Could you risk your career, your family’s protection, your life as you know it and put your reputation on the line to stand up for what is right? Probably not. I certainly am not at that point in my life. The brave conviction she has shown in the face of all of the scrutiny and adversity has been empowering – enough so that it gave me the courage to write this piece. Coming forward also takes on different meaning depending on the person and situation. Coming forward to your therapist, your friends, your family or your colleagues, like Ms. Ford did, is still coming forward. While it doesn’t involve the legal process it is still you acknowledging to someone else other than yourself, that this assault occurred. For me, the openness of it all, putting my family through the process and opening my world up to people who don’t even know me, is something I am not ready for – and I may never be ready for it, and that’s my decision to make.
Bottom line: There are a myriad of reasons why women (and men) who have been assaulted do not come forward, or wait and come forward when they feel ready to tell their story. And regardless of their reason(s) – it doesn’t mean it didn’t happen!
One of the most infuriating aspects of watching this unfold is that our own President has questioned the validity of Ms. Ford’s claims. Having a daughter himself, it baffles me (yet sadly does not surprise me) that he can so callously write off her assertions as if they’re nothing but lies meant to derail the nomination process. If the tables were turned, he’d be using the largest megaphone (twitter) to publicly annihilate an assaulter of Ivanka, or someone else who shared his same agenda. Don’t even get me started on the ridiculously moronic statement by North Dakota GOP Senate nominee Kevin Cramer who stated the accusation “was absurd” because it didn’t actually go anywhere. All of this, their statements, is the real absurdity in the whole matter.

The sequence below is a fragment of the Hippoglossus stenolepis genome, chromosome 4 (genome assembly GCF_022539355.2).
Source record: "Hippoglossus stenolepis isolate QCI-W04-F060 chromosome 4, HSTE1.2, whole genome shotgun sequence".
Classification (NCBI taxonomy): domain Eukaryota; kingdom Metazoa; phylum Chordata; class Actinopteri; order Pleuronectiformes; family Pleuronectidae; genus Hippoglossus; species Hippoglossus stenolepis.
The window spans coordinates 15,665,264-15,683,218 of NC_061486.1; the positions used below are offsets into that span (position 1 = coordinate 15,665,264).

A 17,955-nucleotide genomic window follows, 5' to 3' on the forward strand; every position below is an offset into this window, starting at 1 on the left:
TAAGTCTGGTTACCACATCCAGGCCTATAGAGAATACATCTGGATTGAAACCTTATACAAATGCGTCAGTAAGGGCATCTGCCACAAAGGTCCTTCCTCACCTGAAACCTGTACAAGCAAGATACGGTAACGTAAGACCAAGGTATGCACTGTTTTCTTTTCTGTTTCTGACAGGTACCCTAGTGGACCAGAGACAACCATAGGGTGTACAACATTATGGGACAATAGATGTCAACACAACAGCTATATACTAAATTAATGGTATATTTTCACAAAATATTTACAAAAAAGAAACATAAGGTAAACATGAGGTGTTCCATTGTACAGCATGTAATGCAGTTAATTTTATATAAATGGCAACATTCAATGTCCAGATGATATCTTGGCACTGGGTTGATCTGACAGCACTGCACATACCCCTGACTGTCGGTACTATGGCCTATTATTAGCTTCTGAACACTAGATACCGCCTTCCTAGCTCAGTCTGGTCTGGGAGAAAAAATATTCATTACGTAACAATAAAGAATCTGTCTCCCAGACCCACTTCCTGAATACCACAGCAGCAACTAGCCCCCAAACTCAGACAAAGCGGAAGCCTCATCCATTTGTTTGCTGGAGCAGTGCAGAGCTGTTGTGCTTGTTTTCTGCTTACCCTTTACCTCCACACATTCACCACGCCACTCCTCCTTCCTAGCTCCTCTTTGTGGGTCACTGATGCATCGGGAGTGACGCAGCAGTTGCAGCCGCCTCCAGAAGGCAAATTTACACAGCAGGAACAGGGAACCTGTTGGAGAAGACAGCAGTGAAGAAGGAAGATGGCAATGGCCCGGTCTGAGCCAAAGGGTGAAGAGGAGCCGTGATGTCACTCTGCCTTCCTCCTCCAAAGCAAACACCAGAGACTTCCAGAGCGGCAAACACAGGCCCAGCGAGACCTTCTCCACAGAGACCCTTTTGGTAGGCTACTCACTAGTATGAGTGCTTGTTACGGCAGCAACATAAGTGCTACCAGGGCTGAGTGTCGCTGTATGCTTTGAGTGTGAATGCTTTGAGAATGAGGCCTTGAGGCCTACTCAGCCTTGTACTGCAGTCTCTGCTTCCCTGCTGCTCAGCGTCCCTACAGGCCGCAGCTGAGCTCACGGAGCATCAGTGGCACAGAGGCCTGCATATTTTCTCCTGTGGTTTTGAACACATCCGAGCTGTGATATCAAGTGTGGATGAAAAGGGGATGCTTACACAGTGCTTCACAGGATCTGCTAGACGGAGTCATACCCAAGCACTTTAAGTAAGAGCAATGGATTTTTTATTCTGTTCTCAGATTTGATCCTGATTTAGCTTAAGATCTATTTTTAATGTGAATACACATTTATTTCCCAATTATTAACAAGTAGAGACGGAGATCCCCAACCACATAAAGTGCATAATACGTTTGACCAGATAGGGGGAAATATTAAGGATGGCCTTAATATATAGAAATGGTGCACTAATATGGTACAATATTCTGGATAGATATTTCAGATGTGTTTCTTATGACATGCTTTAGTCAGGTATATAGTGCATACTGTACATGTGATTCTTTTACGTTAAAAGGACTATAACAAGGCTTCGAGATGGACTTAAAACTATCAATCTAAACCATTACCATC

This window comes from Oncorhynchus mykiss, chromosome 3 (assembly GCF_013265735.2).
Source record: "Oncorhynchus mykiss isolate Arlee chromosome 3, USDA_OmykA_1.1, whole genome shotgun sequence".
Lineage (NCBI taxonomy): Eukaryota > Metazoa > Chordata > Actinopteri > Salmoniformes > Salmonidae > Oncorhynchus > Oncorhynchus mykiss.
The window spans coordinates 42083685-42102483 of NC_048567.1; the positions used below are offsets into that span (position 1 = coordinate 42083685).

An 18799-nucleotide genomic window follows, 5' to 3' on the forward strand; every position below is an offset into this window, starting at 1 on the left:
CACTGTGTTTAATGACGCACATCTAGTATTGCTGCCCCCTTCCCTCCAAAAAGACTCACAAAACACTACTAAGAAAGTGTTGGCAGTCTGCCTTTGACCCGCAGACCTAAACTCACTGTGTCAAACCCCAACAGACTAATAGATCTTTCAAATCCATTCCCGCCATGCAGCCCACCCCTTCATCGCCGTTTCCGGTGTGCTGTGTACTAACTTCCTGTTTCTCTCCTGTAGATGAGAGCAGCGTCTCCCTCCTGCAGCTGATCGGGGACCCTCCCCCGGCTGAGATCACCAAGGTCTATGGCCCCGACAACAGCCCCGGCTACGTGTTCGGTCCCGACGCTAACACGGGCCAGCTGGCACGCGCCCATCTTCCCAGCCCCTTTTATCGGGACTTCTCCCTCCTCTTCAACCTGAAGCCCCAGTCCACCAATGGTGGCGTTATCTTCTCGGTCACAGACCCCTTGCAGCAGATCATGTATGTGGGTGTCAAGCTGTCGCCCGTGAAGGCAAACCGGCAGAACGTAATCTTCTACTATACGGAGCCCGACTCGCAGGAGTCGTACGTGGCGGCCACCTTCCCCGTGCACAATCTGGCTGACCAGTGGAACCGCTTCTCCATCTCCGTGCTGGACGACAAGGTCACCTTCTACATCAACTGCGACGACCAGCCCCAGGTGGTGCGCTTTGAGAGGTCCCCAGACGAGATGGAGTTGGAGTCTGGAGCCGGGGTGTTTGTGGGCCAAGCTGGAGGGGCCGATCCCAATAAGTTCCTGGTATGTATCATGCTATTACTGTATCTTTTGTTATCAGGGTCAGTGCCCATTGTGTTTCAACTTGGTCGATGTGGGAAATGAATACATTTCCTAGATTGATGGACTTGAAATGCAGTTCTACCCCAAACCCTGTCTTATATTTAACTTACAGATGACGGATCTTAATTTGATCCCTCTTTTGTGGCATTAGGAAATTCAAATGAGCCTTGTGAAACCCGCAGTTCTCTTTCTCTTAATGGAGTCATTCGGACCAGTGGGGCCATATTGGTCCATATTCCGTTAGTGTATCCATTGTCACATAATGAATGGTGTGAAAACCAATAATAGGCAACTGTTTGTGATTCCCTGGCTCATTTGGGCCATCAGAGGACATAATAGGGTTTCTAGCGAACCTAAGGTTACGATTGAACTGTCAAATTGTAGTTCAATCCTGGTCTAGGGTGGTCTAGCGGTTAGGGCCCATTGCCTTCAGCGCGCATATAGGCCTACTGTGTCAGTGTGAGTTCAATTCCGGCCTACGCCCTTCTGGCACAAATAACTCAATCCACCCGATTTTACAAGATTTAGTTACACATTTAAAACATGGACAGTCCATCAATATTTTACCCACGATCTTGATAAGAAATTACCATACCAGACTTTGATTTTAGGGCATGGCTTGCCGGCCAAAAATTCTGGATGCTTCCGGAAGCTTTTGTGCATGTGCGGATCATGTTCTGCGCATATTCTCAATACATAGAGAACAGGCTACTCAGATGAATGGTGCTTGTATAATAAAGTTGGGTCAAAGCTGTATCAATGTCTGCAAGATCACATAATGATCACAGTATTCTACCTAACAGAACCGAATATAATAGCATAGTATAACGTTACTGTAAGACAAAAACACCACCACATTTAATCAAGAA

Assault is assault. It has no agenda.
Changing the conversation
How do we progress as a society to allow for more bravery of women (and men) to come forward and tell their story? To not be afraid that in doing so they won’t be victimized all over again. How do we move past the politics of it all and see this for what it is; the assault of a woman 35 years ago that has impacted her life in ways she never expected. And that in the end – there is a price to pay for what happened to her. Like I said earlier, I don’t care about the nomination and that is not why I wrote this piece. I wrote it because it has sparked something in me to speak out in support of what she is going through and the difficulties she is now faced with in telling her story.
Most can only imagine what this woman went through when she was a teenager but I can tell you – because I’ve been her – that she is going through hell – all over again. And why now? Because it was time. It was her time.
I’m getting there…it’s a process – and maybe one day, I’ll be as brave as her.
-Confessions of a Corporate Mom
#assault #metoo #silenced #whyididntreport #confessions #confessionsofacorporatemom
Email me at: email@example.com if you’d like to share your story.